Through four games, the Wildcats are 3-1 on the year, though each game has left more questions than answers about what this team really is.
Following Kentucky’s slow start, I’ve read several media analysts and countless fans compare the 2017-18 Wildcats to Calipari’s lone NIT team at Kentucky in 2012-13. Lack of consistency from the point guard spot, shooting concerns, and up-and-down frontcourt play has led to these wild claims.
John Calipari has had a top-three freshman PG on his roster in nine of the past 11 seasons. The only exceptions were the 2013 NIT season â€¦ and this season. Is that going to be an issue for Kentucky?
— Gary Parrish (@GaryParrishCBS) November 16, 2017
Kentucky is Nit bound
— Ghengis Donn (@donngottie) November 18, 2017
Kentucky looks like an NIT team at best ðŸ¤®
— Brandon Myers (@hackerhog) November 18, 2017
Coach Cal needs to figure out this point guard situation. Last time Kentucky looked this bad at point guard was in 2012-2013 with Ryan harrow and an NIT first round exitðŸ¤”
— michael hinton (@michaelhinton09) November 15, 2017
The Wildcats haven’t crushed anybody yet, and a lot of that has to do with the team not finding their identity on offense.
Hamidou Diallo and Kevin Knox have taken over as the team’s primary scorers, but Coach Cal has no idea how to handle late-game situations. He’s still dealing with teaching basic fundamentals, and crunch-time basketball is not on the top of his priority list.
When the game is on the line, who has the ball in their hands? This was the 2012-13 team’s biggest issue, as Archie Goodwin wasn’t a dominant scorer, yet he was the only one with the will to take over a game.
Alex Poythress was far too inconsistent, Nerlens Noel wasn’t a primary offensive target, and Ryan Harrow just wasn’t the right fit at point guard. Kyle Wiltjer was a solid shooter, but couldn’t defend to save his life, making him a liability on the floor.
Willie Cauley-Stein was a pleasant surprise, but like Noel, you aren’t going to run an offense through him. Julius Mays? Jarrod Polson? None of those guys quite had that “it” factor on offense, and it hurt the team.
This year’s Kentucky team, however, has a surplus of talent just looking to find their groove. Quade Green was quiet to start the year, but had a breakout offensive performance against ETSU. Knox hit big shots under the bright lights at the Champions Classic. Diallo looked like a true superstar in the season opener against Utah Valley. PJ Washington was a force in the middle and bullied defenders against Vermont. Shai Gilgeous-Alexander has been a stud on defense in just about every outing. Etc.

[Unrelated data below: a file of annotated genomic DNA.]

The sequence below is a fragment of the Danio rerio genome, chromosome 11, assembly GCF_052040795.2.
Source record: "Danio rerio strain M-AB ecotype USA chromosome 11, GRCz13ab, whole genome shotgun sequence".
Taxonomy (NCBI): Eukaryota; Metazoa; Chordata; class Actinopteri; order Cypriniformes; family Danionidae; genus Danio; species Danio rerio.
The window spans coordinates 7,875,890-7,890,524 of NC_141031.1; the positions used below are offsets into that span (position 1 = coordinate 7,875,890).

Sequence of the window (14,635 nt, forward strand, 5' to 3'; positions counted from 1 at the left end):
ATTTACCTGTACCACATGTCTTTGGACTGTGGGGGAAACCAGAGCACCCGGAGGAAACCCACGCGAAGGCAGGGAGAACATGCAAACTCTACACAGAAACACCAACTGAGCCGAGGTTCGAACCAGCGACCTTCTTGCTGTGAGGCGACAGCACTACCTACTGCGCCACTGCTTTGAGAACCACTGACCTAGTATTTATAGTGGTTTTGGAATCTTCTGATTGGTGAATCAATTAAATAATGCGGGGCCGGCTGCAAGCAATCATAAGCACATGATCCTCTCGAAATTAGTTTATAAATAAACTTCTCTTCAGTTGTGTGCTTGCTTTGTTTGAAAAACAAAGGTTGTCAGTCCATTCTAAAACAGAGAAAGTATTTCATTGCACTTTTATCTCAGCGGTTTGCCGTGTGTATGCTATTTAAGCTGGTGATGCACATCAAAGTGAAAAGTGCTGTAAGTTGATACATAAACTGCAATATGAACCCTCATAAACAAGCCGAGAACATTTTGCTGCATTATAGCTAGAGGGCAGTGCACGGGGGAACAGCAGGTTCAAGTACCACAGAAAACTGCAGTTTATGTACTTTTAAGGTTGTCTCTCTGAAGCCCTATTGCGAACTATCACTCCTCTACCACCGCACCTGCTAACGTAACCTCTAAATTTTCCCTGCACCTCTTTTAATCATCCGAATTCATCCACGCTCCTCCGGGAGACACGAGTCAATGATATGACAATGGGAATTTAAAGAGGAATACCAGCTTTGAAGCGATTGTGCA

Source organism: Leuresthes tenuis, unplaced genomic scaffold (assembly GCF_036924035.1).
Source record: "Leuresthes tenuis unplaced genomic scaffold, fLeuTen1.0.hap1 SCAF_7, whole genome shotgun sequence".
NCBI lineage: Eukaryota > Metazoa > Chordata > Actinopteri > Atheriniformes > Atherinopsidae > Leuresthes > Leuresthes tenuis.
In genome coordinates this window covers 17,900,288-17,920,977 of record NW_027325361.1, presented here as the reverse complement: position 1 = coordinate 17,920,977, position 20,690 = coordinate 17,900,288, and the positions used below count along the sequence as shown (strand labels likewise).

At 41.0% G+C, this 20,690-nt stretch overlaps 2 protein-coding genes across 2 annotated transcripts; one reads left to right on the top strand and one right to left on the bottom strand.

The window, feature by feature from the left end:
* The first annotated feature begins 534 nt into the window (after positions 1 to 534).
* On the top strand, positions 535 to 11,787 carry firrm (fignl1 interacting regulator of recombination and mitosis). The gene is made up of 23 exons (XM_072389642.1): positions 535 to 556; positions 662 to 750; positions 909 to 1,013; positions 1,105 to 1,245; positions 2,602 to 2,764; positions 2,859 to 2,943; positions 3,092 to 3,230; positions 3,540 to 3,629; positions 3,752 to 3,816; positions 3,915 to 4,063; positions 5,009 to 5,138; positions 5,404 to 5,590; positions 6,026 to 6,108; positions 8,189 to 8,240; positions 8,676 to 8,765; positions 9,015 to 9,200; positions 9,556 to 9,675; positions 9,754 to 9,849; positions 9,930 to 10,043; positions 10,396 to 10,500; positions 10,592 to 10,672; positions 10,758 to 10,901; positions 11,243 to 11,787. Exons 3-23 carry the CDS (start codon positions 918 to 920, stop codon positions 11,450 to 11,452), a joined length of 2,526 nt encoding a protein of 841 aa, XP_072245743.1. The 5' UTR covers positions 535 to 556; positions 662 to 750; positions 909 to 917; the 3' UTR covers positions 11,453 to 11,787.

Great individual efforts on various occasions, but not one where everyone was able to put it all together.
Even still, Nick Richards and Wenyen Gabriel, two five-star talents out of high school, have yet to have breakout games for the Wildcats this season. Sacha Killeya-Jones is just now finding his groove, and Tai Wynyard has made an impact in minimal minutes against big opponents.
The pieces are all there. The next step for this Wildcat team is about putting it all together and letting that potential come to fruition.
Beyond current on-court talent, Jarred Vanderbilt has yet to play a minute for the Wildcats due to injury, and he was a top-ten recruit coming out of high school. Recruiting analysts look at him as a young Lamar Odom, a unique combination of size, athleticism, and scoring ability. He’ll be joining the lineup in the next month or so, providing a massive addition for the Wildcats on both ends of the court.
Jemarl Baker is easily the team’s best three-point shooter, and will become a spark off the bench when he returns to the court. Kentucky needs shooting, and their best one still hasn’t seen the floor yet. It’ll come.
The Wildcats have 10 consistent contributors in the current rotation with the ability to make plays at any given time, along with two more still waiting for their time to shine out with injury. The NIT team had seven main rotation guys, with Jarrod Polson and Jon Hood used at various points, as well. Following the Nerlens Noel injury, we’re talking about a THIN rotation.
When the 2012-13 team got down after Noel’s season ended, they didn’t have the offensive firepower to make easy comebacks or the defensive presence to make crucial stops. This team has proven to make massive runs to erase deficits when the pressure is on, and we still haven’t seen just how talented these guys actually are.
This team is a work in progress, and they’re going to be frustrating for a while, but slow down on the NIT talk. They’ll be just fine.